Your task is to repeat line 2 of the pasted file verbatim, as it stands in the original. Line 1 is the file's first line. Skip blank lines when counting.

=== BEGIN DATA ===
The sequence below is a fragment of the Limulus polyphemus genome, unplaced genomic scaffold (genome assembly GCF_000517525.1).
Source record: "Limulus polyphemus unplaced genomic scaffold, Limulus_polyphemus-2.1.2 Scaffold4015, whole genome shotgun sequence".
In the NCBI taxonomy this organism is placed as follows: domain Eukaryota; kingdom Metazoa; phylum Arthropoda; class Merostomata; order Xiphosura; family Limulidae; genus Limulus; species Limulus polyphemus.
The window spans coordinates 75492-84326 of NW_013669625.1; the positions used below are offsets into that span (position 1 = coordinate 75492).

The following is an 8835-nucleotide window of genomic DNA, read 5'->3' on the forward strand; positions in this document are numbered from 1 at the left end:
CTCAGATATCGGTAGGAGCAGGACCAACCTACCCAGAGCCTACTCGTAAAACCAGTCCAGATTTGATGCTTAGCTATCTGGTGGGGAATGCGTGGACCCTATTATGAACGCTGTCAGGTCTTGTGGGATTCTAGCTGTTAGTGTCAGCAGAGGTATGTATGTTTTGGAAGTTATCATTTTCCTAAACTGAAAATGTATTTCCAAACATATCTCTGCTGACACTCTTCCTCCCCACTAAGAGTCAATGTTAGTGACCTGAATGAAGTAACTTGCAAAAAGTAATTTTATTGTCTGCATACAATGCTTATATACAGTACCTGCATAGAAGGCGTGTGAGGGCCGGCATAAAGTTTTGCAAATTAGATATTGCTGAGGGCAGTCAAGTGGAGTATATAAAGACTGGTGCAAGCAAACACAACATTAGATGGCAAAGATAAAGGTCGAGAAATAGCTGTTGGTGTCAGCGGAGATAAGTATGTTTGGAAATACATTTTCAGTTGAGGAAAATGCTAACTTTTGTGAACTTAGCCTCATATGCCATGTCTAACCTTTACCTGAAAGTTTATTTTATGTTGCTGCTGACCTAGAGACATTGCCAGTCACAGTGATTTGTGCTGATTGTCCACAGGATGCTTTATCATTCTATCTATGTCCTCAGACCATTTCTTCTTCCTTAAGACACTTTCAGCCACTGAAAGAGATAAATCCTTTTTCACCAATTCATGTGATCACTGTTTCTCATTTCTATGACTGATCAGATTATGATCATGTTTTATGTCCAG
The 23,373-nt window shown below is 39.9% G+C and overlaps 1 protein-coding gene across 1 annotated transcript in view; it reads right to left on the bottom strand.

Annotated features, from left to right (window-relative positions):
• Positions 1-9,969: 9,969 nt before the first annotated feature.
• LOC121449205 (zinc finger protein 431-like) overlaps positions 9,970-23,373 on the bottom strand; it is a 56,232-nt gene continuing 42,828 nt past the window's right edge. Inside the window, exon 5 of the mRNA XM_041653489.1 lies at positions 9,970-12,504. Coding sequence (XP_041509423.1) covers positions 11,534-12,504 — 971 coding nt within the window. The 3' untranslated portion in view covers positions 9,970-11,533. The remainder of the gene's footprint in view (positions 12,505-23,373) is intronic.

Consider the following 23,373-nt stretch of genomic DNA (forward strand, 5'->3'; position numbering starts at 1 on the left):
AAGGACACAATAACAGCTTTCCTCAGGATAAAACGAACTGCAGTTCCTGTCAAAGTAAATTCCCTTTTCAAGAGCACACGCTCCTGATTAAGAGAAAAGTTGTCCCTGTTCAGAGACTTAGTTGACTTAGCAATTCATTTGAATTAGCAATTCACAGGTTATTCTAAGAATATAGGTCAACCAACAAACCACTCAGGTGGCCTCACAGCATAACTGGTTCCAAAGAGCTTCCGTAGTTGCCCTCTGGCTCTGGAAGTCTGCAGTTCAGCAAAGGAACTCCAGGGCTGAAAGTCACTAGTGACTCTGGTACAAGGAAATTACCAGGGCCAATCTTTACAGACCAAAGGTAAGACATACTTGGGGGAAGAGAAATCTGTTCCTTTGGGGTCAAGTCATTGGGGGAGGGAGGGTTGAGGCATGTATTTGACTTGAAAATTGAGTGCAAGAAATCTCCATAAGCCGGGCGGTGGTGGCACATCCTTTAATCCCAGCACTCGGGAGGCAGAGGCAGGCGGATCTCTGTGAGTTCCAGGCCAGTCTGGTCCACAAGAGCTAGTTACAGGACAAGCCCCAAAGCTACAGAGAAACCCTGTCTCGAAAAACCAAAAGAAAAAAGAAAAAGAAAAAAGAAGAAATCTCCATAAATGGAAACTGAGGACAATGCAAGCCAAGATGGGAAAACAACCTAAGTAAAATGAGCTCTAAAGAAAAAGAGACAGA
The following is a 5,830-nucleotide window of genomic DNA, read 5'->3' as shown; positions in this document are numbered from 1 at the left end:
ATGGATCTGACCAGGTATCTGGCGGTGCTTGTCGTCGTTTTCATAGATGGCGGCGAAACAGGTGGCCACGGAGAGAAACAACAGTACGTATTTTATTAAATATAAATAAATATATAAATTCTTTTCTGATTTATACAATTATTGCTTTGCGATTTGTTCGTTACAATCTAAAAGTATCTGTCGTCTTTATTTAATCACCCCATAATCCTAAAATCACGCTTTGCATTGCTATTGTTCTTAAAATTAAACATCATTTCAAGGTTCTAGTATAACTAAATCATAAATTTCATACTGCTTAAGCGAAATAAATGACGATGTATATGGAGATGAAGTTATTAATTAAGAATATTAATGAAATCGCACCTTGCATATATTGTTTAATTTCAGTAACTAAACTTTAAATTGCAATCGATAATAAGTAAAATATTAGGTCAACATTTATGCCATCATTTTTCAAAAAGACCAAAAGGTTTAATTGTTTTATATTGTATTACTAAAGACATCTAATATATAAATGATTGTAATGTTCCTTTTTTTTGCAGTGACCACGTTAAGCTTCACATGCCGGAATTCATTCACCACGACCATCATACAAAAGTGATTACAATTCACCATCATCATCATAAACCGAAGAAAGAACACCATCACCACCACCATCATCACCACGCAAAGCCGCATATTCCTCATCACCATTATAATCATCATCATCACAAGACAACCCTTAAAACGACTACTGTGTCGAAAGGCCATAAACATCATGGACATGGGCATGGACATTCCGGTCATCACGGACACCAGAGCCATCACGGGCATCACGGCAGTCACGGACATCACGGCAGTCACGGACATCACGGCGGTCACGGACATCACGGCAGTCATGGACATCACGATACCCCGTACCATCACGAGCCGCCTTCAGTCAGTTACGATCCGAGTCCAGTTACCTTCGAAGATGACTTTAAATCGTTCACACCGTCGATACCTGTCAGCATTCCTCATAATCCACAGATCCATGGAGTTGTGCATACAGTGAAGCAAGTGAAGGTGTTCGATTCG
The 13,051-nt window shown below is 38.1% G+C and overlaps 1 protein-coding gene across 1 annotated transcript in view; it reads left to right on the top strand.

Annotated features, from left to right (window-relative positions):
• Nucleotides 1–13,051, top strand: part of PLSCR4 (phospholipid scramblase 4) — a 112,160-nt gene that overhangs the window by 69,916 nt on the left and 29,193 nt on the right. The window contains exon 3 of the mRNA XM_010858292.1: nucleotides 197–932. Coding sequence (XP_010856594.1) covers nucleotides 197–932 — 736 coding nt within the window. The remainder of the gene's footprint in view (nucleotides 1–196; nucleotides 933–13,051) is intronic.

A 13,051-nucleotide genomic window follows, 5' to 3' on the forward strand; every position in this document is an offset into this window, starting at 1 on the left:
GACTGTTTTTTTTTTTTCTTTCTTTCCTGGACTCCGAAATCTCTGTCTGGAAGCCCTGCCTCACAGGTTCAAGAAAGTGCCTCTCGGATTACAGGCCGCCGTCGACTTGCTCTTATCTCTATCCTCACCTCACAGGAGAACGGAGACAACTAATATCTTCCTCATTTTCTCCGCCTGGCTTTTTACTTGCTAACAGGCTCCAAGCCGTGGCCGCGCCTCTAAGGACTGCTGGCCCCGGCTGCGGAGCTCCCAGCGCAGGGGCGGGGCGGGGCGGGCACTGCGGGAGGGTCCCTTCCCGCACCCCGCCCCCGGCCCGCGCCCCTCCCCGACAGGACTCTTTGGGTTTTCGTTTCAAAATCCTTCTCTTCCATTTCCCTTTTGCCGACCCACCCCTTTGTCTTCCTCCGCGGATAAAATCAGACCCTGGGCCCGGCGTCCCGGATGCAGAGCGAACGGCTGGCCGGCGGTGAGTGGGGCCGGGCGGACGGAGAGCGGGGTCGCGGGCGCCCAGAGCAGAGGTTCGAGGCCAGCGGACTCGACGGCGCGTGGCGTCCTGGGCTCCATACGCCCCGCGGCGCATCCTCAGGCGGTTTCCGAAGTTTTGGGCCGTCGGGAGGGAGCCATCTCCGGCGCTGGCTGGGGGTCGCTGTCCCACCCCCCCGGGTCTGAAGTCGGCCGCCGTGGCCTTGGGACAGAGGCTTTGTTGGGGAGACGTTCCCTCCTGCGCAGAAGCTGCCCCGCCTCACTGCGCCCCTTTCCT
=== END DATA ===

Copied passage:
Source record: "Limulus polyphemus unplaced genomic scaffold, Limulus_polyphemus-2.1.2 Scaffold4015, whole genome shotgun sequence".